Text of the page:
Every year since 2009, Sen. David Haley of Kansas City and Rep. Gail Finey of Wichita have introduced medical marijuana bills, but none have had any success going beyond informational hearings, where no real action can take place.
In 2016 Hayley thinks this could change, with news there will be public hearings held on his proposed medical marijuana bills.
“I think the ice is beginning to thaw regarding the reasonableness of the issue among the leadership of the Legislature.”
The chairman of the House Health and Human Services Committee, Rep. Dan Hawkins, has said he will wait for more information before giving his comments on SB9 and HB2011.
“Nobody’s come and really pushed it.” Dawkins said, adding he has not heard much from his constituents on the subject either. He continued, “I’ve got a lot of other things on my radar screen that are a lot more important.”
The goal of both measures, SB9 and HB2011, would be to create compassion centers (dispensaries) where qualifying patients with proper identification and program registration could obtain marijuana legally.
Informational hearings are scheduled for January 21 & 22 in the Senate’s Public Health and Welfare Committee to hear comments from supporters and opponents of the proposed bills.
Rep. Finey reported that most of the Republicans on the House Health and Human Services Committee claimed that they had other commitments and exited before testimony began at the first informational hearing for medical marijuana in 2010.
During the next attempt in 2012, the republican committee chair “walked in with security guards with the perception there would be a bunch of druggies.” Said Finey,
“To assume that it’s only for the shoddiest people and strictly for a recreational front, that’s absolutely ludicrous.”
On Thursday approximately 50 people attended a medical marijuana rally at the Statehouse, sponsored by Haley, Finney, Kansas for Change, and others.
Photo Credit: KSHB, Kansas.com
Organizers of a Wichita petition to reduce penalties for marijuana possession announced they have collected more than enough required signatures to put an initiative on the city election ballot on April 7, 2015.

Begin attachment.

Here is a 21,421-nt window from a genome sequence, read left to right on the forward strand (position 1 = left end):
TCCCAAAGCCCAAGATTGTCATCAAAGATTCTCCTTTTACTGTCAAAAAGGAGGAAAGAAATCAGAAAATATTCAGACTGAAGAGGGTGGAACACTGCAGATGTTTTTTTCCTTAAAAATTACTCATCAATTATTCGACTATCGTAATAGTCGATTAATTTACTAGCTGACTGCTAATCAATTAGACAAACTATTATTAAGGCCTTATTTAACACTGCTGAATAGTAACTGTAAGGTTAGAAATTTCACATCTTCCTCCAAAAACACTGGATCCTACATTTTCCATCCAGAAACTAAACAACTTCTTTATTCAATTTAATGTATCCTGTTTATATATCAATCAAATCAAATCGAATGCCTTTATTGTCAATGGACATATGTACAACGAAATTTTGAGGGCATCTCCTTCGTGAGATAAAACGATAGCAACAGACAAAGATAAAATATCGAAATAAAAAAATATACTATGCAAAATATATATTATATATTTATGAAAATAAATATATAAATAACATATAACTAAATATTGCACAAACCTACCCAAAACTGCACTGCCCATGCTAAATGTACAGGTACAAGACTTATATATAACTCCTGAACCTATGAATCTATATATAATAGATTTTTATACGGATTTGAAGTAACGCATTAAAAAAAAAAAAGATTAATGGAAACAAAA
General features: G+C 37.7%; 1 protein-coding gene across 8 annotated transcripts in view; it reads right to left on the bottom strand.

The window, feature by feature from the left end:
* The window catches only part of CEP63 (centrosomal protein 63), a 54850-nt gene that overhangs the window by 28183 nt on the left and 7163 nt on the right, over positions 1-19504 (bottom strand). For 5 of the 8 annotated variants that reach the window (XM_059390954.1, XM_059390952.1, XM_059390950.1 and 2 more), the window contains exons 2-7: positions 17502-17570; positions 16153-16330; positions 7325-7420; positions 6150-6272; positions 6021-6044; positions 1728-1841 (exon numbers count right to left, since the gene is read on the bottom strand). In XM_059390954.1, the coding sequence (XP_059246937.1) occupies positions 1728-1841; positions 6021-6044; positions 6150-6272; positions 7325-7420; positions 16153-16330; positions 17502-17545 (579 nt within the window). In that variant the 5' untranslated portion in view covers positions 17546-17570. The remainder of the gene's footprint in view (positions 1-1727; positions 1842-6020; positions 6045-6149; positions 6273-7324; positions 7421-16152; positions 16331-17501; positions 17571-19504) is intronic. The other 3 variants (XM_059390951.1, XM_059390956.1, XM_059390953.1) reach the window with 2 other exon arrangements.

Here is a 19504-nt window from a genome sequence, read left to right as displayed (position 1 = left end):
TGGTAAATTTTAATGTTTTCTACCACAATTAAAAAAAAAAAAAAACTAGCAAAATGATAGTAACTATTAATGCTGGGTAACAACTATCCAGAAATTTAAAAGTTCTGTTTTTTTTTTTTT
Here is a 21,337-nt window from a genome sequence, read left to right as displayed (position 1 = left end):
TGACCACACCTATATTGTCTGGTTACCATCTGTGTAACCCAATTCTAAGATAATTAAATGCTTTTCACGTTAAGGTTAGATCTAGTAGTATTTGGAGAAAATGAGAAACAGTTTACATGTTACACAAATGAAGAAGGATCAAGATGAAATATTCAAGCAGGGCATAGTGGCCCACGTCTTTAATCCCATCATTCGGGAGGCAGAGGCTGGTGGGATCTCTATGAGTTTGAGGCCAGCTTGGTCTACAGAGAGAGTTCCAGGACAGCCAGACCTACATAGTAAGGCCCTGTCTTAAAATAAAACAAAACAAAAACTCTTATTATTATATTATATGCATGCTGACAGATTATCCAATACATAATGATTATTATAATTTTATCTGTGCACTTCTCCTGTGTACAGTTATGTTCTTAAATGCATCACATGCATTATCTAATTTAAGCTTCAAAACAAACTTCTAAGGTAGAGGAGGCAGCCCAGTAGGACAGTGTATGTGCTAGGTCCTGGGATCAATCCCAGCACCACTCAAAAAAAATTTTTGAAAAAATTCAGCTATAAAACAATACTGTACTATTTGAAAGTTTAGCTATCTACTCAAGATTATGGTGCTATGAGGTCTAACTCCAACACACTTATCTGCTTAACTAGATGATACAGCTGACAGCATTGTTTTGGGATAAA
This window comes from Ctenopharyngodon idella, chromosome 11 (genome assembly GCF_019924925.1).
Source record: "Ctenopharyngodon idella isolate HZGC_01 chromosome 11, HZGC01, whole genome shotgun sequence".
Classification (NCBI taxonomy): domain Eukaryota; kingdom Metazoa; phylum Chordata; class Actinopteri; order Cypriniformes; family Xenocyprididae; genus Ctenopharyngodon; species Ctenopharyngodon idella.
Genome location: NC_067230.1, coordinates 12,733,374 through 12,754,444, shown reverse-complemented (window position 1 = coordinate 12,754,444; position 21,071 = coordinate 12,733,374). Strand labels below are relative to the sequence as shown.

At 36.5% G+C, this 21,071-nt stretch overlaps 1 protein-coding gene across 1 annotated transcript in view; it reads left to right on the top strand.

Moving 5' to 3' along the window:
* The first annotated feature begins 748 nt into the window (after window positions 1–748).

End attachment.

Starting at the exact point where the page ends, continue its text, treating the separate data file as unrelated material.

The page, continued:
The push for change is being lead by Esau Freeman, president of the pro-marijuana group Kansas for Change. Freeman said they are planning to submit the signatures to election officials on January 7. It is exciting to see this effort have different results than the attempt before the November general election, which fell just short of the number of required signatures collected. Leading up to the submission of the signatures, the group will be making public presentations at a state legislative forum and City Council meeting. Both of these events will occur on January 6.
The current initiative is not exactly what the group was originally looking to place on the ballot. As a result of compromises made with City Hall, it is notably weaker than the initial bill submitted. “We’re calling it the Marijuana Reform Initiative,” Freeman said. “It’s not decriminalization and no way is it legalization.”
Freeman and co-organizer Janice Bradley, of the Peace and Social Justice Center, feel very confident that they have the signatures they need to get the initiative on the ballot this time around. The first attempt came up 36 signatures short because nearly 3,600 signatures were not accepted due to procedural errors. The most common issue being signatures belonging to non-Wichita residents and unregistered voters.
If passed, first-offense marijuana possession would be a $50 fine. This is quite an improvement from the current penalty of a misdemeanor charge, up to $2,500 fine, and a year in jail. Penalty enforcement would be issued through a citation or summons. Additionally, if the offender keeps a clean record, the conviction would be expunged after one year with no other offenses. The change in law would apply to adults 21 or older with 32 grams or less of marijuana (paraphernalia included).
Freeman continued, “If approved, it would send a message to elected officials that Kansans want more-relaxed marijuana laws.”